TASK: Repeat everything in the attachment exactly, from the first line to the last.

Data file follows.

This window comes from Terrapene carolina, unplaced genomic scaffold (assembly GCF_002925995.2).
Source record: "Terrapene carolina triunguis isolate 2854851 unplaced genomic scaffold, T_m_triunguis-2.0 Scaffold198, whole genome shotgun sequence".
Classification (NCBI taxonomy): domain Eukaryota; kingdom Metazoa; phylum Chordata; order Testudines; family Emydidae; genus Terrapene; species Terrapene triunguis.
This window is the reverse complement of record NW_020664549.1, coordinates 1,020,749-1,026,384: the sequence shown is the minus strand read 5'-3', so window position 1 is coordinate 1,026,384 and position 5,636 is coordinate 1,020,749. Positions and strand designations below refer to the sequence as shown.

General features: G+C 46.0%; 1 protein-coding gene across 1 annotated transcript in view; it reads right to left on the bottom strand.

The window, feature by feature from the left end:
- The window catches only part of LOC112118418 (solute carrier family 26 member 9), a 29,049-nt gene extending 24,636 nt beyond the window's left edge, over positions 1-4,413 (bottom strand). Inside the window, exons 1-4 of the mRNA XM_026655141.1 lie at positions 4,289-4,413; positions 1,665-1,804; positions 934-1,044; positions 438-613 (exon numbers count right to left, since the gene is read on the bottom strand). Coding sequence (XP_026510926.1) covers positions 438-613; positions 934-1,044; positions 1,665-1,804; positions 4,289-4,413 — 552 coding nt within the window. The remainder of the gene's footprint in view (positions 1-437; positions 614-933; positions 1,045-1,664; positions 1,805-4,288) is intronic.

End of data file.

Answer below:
This window comes from Terrapene carolina, unplaced genomic scaffold (assembly GCF_002925995.2).
Source record: "Terrapene carolina triunguis isolate 2854851 unplaced genomic scaffold, T_m_triunguis-2.0 Scaffold198, whole genome shotgun sequence".
Classification (NCBI taxonomy): domain Eukaryota; kingdom Metazoa; phylum Chordata; order Testudines; family Emydidae; genus Terrapene; species Terrapene triunguis.
This window is the reverse complement of record NW_020664549.1, coordinates 1,020,749-1,026,384: the sequence shown is the minus strand read 5'-3', so window position 1 is coordinate 1,026,384 and position 5,636 is coordinate 1,020,749. Positions and strand designations below refer to the sequence as shown.

General features: G+C 46.0%; 1 protein-coding gene across 1 annotated transcript in view; it reads right to left on the bottom strand.

The window, feature by feature from the left end:
- The window catches only part of LOC112118418 (solute carrier family 26 member 9), a 29,049-nt gene extending 24,636 nt beyond the window's left edge, over positions 1-4,413 (bottom strand). Inside the window, exons 1-4 of the mRNA XM_026655141.1 lie at positions 4,289-4,413; positions 1,665-1,804; positions 934-1,044; positions 438-613 (exon numbers count right to left, since the gene is read on the bottom strand). Coding sequence (XP_026510926.1) covers positions 438-613; positions 934-1,044; positions 1,665-1,804; positions 4,289-4,413 — 552 coding nt within the window. The remainder of the gene's footprint in view (positions 1-437; positions 614-933; positions 1,045-1,664; positions 1,805-4,288) is intronic.